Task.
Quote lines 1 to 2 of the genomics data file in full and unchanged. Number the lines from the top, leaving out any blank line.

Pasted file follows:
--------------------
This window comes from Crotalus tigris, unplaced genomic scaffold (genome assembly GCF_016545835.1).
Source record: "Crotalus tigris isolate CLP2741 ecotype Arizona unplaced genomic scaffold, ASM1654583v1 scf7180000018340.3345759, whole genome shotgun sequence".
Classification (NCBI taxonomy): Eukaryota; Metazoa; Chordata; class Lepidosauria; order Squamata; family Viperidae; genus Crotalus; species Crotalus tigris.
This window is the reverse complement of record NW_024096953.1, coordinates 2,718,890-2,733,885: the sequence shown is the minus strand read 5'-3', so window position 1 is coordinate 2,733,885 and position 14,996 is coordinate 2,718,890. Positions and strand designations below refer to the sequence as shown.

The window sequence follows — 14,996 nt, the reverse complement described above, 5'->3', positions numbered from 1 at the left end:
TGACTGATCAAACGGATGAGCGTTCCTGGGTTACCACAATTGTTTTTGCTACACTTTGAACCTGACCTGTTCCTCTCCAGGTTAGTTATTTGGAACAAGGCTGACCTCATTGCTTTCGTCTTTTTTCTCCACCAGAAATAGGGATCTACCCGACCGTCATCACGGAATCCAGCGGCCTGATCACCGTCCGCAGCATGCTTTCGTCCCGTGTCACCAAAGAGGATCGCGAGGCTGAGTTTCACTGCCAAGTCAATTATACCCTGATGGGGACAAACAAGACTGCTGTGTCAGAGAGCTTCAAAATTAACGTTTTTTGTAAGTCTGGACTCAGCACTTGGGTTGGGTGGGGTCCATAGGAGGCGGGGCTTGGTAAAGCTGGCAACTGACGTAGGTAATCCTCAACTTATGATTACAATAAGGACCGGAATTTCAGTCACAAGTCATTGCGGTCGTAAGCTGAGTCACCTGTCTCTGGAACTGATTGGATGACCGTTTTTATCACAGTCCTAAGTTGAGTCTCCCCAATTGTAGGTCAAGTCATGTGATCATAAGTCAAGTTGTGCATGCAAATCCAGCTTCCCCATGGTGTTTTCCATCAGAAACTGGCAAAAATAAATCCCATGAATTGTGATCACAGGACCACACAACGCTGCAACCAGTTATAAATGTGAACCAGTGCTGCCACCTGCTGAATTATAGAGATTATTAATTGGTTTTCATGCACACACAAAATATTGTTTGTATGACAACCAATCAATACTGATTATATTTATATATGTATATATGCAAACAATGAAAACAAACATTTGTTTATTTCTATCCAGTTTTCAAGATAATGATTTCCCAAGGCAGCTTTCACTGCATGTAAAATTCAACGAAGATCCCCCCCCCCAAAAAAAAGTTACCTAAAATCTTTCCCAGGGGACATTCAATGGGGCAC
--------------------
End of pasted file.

This window comes from Crotalus tigris, unplaced genomic scaffold (genome assembly GCF_016545835.1).
Source record: "Crotalus tigris isolate CLP2741 ecotype Arizona unplaced genomic scaffold, ASM1654583v1 scf7180000018340.3345759, whole genome shotgun sequence".